Clashes in Bahrain ahead of crackdown report

By Agence France-Presse
Wednesday, November 23, 2011 7:25 EDT
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Bahraini police clashed with protesters in at least two Shiite villages as tensions escalated ahead of Wednesday’s release of a report on alleged rights abuses during a protest crackdown, activists said.

Protests erupted early morning in Aali village on the outskirts of the capital Manama, where rights activists and an AFP correspondentsaid police used tear gas and rubber bullets to disperse demonstrators.

A Bahraini man was killed when his car crashed into a wall as police confronted the protesters, according to the activists.

“I saw the police attack. There were a few dozen protesters shouting and chanting. The police attacked them with tear gas, rubber bullets, and sound bombs,” said Mohammed Maskati, head of the Bahraini Youth Society for Human Rights.

Nabil Rajab, a Shiite rights and opposition activist said the victim, Abdelnabi Kadhim, was “apparently not protesting. He was in his car when then police chased after him.”

In an online tweet, the interior ministry said a man died in a traffic accident in Aali, adding an investigation was underway. The tweet made no mention of police involvement.

An AFP correspondent in Aali said dozens of men and women chanted “Hamad must fall,” referring to the Sunni king whose family has ruled the Shiite-majority kingdom for some 250 years.

The smell of tear gas wafted through the air and the streets were littered with empty tear gas canisters and sandals, abandoned by protesters as they fled the police.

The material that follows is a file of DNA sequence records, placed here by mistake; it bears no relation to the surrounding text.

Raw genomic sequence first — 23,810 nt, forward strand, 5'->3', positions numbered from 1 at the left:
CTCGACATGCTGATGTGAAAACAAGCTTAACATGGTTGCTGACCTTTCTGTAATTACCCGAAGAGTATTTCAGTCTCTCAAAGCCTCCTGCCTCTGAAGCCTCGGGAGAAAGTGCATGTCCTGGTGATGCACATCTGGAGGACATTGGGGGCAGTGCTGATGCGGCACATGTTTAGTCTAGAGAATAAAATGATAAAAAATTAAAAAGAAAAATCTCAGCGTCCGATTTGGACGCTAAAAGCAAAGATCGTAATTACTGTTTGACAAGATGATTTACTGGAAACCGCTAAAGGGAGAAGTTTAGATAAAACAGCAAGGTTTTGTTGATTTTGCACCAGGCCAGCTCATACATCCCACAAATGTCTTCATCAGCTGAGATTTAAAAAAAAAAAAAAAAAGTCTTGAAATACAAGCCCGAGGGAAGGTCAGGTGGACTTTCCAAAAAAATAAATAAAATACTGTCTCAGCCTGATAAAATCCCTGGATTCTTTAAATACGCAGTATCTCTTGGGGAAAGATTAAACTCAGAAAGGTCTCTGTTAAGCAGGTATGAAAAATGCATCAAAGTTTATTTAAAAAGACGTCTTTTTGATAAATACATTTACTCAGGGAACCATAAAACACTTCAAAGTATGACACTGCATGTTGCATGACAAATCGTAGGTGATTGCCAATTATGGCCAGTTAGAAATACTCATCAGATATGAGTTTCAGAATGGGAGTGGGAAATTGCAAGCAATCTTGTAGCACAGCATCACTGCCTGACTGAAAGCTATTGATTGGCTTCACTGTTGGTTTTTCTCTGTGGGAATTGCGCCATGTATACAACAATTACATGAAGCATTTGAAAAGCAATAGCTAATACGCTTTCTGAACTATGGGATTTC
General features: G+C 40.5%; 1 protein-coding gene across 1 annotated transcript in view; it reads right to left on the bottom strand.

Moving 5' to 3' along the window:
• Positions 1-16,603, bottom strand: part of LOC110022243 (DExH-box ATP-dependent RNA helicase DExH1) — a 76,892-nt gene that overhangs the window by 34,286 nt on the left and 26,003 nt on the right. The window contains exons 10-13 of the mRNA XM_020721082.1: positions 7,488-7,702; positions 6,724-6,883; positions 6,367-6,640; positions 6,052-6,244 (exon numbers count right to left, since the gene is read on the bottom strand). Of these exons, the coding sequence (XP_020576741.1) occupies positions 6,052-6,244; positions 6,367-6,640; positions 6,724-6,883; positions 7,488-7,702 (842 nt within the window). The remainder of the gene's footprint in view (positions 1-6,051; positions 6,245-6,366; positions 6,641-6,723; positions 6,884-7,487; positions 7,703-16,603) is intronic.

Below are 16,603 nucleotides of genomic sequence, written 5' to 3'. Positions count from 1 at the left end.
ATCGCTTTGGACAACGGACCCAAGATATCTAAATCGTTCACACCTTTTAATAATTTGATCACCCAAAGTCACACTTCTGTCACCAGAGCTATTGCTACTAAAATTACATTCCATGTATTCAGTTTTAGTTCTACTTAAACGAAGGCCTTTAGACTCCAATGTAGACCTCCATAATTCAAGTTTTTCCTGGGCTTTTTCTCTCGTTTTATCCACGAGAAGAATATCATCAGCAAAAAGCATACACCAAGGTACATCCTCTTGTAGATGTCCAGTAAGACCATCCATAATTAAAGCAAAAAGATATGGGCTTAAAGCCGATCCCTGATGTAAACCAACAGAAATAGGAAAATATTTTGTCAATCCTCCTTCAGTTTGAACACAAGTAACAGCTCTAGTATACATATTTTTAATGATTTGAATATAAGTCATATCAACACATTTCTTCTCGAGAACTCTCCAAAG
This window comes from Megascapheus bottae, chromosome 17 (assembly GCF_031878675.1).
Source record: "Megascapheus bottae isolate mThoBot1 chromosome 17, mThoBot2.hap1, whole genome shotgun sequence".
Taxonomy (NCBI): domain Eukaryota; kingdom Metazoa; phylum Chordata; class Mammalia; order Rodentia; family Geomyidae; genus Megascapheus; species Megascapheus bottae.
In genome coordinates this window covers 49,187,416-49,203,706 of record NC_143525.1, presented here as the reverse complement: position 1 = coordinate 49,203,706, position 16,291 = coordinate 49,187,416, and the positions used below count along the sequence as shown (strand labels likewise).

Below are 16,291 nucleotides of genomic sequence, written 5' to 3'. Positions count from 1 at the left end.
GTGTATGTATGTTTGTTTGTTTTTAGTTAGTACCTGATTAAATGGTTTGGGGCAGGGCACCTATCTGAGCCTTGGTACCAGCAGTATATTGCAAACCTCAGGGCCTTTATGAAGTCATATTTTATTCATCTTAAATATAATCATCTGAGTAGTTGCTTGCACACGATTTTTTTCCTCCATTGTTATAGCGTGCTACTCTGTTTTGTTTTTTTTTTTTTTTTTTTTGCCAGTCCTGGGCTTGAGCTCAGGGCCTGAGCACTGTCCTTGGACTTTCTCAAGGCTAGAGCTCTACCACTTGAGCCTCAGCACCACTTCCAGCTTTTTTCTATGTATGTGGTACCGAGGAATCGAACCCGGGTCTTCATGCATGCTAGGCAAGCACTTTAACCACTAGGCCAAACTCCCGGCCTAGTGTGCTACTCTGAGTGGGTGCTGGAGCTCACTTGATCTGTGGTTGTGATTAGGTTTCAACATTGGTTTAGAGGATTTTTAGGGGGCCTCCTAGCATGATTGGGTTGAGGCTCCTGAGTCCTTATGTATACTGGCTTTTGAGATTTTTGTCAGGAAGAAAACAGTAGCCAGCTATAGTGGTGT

Clashes also erupted in the Shiite island of Sitra where mourners protested the November 19 death of a 16-year-old boy killed after being struck by a police car, witnesses said.

The police at the time said the boy’s death was an accident after a police car lost control and struck him.

The clashes occurred just hours before the much-anticipated release of a report by the Independent Commission of Inquiry, which was commissioned by the king to investigate allegations of human rights abuses in the bloody crackdown in February and March on anti-government protesters.

Speaking to AFP in Aali, protesters said they expected little to change after the rights report.

“This report will not change anything. We don’t expect anything from it,” said one protester speaking on condition of anonymity for fear of reprisals.

“This report serves the interests of the king,” said another Aali protester.

The findings by the commission will be released later Wednesday after speeches by King Hamad and the report’s chief author, Cherif Bassiouni, a world renowned international human rights lawyer.

Authorities say 25 people, including four policemen, were killed in the early spring crackdown while the Shiite-led opposition puts the death toll at 30. Hundreds more were injured.

Tensions have remained high since the mid-March crackdown, particularly in the Shiite villages where residents complain of years of marginalisation.

On Tuesday, Bahrain’s main opposition group dismissed a government statement acknowledging “instances of excessive force” during the crackdown saying authorities were trying to pin the abuse on “junior officers.”

The opposition maintains that the human rights violations in the months of unrest are a “systematic…planned policy” of government and that decision-makers and top officials should be held accountable.

Late Monday, three Bahraini rights groups released their own findings on the repression saying in a statement “society as a whole was targeted” in the government crackdown.

Agence France-Presse
Agence France-Presse
AFP journalists cover wars, conflicts, politics, science, health, the environment, technology, fashion, entertainment, the offbeat, sports and a whole lot more in text, photographs, video, graphics and online.
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